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Republican Women Play Key Role in US Elections

Nevada Republican Senate candidate Sharron Angle speaks at a rally in Las Vegas, 21 Oct 2010
Nevada Republican Senate candidate Sharron Angle speaks at a rally in Las Vegas, 21 Oct 2010


Republicans have fielded a record number of female congressional candidates for the November 2 midterm elections.

Republican Party women candidates are receiving a lot of media attention in congressional and gubernatorial races across the United States.

Public opinion surveys show the Republican candidate for the U.S. Senate in Nevada, Sharron Angle, is virtually tied with Democratic Senate Majority leader Harry Reid only days ahead of the vote.

Angle has aggressively attacked Reid for being too soft on the issue of illegal immigrants and for voting for expensive government programs.

"Man up, Harry Reid! You need to understand that we have a problem with social security," she said.

Angle is one of several prominent female candidates who call themselves Tea Party Republicans, who support limited government, a strong military and low taxes.

"They tend to be very conservative - along the lines of Sharron Angle in Nevada or Christine O'Donnell in Delaware," said Michael O'Brien, a staff writer for The Hill newspaper. "And they are sort of this new era, this new generation of women leaders in the Republican Party that [former Alaska Governor] Sarah Palin is kind of an unofficial figurehead for."

Christine O'Donnell, the Republican candidate for the U.S. Senate in Delaware, says the media call her and other Tea Party candidates extremists and treat them unfairly.

"They call us wacky. They call us wing nuts," she said. "We call us, 'We the people.'"

Former Alaska Governor and Tea Party favorite Sarah Palin has given her backing to some of the Republican women candidates. She has coined the phrase "mama grizzlies" [i.e., female grizzly bears] to describe caring, but strong, women.

"Washington, let me tell you, you no doubt do not want to mess with moms who are rising up," said Palin. "In Alaska, I always think of the mama grizzly bears that rise up on their hind legs when somebody is coming to attack their cubs, to do something adverse toward their cubs. No, the mama grizzlies - they rear up, and if you thought pit bulls were tough, well, you do not want to mess with the mama grizzlies. And I think there are a whole lot of those in this room!"

Michelle Bernhard of the Independent Women's Forum, a non-partisan research group, says this group of female candidates is different because they are not focused on their gender and that they are not asking women to vote for them because they are women.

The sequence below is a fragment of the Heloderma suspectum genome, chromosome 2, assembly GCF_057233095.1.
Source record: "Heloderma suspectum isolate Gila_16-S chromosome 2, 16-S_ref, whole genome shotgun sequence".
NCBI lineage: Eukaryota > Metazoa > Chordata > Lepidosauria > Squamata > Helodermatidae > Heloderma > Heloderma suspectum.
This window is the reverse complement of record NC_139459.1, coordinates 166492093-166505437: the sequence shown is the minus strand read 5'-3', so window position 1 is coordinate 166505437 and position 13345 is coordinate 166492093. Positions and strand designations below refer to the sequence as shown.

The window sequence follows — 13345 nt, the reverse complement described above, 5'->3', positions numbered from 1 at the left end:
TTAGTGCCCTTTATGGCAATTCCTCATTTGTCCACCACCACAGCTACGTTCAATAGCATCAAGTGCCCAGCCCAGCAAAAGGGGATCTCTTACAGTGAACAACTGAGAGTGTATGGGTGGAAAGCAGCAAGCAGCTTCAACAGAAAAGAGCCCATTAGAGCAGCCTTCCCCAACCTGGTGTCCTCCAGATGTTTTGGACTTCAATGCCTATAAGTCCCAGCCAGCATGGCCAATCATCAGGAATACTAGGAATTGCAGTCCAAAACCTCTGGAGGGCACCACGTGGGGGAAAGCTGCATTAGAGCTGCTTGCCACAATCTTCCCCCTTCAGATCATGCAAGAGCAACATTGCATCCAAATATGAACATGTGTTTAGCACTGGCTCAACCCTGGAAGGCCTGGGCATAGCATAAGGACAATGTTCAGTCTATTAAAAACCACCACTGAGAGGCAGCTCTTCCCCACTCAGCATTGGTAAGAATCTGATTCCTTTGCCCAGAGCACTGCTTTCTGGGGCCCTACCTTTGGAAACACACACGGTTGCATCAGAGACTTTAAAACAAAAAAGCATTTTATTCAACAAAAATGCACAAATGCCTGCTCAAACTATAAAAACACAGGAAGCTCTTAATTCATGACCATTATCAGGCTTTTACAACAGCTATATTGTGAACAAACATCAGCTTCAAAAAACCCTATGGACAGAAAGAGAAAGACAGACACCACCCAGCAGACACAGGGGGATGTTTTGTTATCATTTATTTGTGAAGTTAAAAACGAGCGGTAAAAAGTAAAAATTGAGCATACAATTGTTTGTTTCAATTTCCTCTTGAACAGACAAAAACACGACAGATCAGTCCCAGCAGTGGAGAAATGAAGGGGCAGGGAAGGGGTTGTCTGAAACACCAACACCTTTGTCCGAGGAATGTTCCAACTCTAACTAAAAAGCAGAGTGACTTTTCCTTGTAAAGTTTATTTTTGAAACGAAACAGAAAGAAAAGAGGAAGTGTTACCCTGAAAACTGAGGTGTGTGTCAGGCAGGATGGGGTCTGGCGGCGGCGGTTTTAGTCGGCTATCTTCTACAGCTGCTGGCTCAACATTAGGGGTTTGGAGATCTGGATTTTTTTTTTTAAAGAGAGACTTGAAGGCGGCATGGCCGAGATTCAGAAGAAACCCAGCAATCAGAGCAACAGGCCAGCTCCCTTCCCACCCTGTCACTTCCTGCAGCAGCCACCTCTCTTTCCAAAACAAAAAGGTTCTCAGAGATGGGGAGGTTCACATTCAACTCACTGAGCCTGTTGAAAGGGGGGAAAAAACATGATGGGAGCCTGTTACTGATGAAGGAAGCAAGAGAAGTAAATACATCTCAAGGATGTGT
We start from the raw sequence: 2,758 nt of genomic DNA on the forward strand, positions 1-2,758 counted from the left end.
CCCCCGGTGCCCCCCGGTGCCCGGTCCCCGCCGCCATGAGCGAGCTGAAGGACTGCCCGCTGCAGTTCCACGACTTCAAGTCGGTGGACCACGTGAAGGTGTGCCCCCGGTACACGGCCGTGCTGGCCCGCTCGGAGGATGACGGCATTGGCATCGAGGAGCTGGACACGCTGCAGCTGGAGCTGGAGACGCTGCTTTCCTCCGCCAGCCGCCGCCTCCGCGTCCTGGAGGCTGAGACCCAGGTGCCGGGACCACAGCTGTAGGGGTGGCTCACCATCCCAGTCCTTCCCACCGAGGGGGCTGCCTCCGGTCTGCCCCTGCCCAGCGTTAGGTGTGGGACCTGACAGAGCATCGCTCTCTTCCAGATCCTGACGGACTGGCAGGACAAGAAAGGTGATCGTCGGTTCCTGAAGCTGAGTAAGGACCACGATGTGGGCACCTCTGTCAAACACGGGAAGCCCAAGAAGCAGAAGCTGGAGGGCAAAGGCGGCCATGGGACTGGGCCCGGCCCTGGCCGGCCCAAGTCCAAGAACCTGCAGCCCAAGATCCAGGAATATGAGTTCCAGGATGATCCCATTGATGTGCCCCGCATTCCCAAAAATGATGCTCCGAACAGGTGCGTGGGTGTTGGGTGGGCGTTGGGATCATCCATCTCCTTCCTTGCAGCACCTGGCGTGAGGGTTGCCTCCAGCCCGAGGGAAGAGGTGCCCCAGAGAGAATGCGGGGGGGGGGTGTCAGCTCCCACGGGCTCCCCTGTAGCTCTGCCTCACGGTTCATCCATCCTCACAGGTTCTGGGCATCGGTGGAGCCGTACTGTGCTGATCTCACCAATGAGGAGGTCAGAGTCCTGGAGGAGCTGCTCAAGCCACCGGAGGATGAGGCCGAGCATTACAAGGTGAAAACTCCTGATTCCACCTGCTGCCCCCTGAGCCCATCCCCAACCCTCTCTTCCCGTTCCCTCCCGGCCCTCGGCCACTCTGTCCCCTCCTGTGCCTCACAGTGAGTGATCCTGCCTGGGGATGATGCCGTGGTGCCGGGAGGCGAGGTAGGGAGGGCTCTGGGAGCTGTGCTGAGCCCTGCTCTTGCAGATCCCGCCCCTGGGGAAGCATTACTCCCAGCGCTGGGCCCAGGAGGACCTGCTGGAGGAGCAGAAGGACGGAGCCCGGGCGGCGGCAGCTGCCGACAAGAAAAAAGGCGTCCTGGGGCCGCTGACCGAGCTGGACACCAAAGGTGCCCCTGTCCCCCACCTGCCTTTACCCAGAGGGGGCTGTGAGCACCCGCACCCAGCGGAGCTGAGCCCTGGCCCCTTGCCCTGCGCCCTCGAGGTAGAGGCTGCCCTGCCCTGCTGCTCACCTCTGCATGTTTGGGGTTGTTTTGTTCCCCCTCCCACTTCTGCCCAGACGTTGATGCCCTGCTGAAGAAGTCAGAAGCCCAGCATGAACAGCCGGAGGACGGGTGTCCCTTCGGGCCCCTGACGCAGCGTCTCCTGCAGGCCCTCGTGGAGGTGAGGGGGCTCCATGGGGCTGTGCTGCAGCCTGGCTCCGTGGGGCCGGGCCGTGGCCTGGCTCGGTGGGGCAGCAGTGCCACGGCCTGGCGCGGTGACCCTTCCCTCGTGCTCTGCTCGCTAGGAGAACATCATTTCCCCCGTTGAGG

"Today, you see women campaigning on the economy, on education, on poverty, on prosperity, national security and terrorism," she said. "And we have finally gotten to a point in time when most of the American public sees that women's issues are no different than men's, and we see that in the candidates that are at the top of the tickets in state and national ballots across the country."

Bernhard says Sarah Palin might be an inspiration for some female candidates, but she adds:

"I firmly believe that all of these women would have run and were probably thinking about running long before Sarah Palin was on the vice presidential ticket with Senator McCain [who ran for U.S. president in 2008]. I think women have been getting involved in politics at the local, state and national level for a long time, and we are finally just seeing women rise through the ranks," she said.

"I think it is fair to say they were inspired to run, less by the fact that she was another woman than the fact that she espoused the sort of Tea Party affinity, ideology that she espouses, said David Hawkings, the Managing Editor of CQ, or Congressional Quarterly, Weekly magazine. "Yes, it is true that just two years ago was the first time that a Republican female was on a national party ticket. Sarah Palin was the first time that a Republican female was on a national ticket."

Women make up 51 percent of the U.S. population and only 17 percent of the House of Representatives and 17 percent of the Senate.

But Hawkings says it is unlikely that the number of women in Congress will increase on November 2nd.

"For every Republican or Democratic woman who is going to win, some are retiring and some are going to lose," he said. "In California, for example, Carly Fiorina, who is the former head of Hewlett-Packard and the Republican nominee for the Senate, is running against another woman, Barbara Boxer. So whoever wins that one, it will be just no net gain on women."

Some of the women who might lose their congressional seats this year, like Boxer and Senator Blanche Lincoln of Arkansas, hold powerful committee chairmanships. If Republicans win majority control of the House of Representatives, Democrat Nancy Pelosi - the first female Speaker of the House - would be replaced.

Michelle Bernard of the Independent Women's Forum says that if female candidates lose this year, it will not be because of their gender. She says a recent survey of 1,000 independent voters reveals that voters are unhappy with both major political parties.

"This is a beauty contest where all the contestants are ugly. They do not like the Democrats; they do not like the Republicans," she said. "They happen to be leaning Republican right now - not as a vote for Republicans, but as a vote against Democrats. And I think that is what is going to be very telling about the November elections."

Some veteran female incumbents who hold senior positions in Congress might find themselves replaced by members of a new wave of women candidates.

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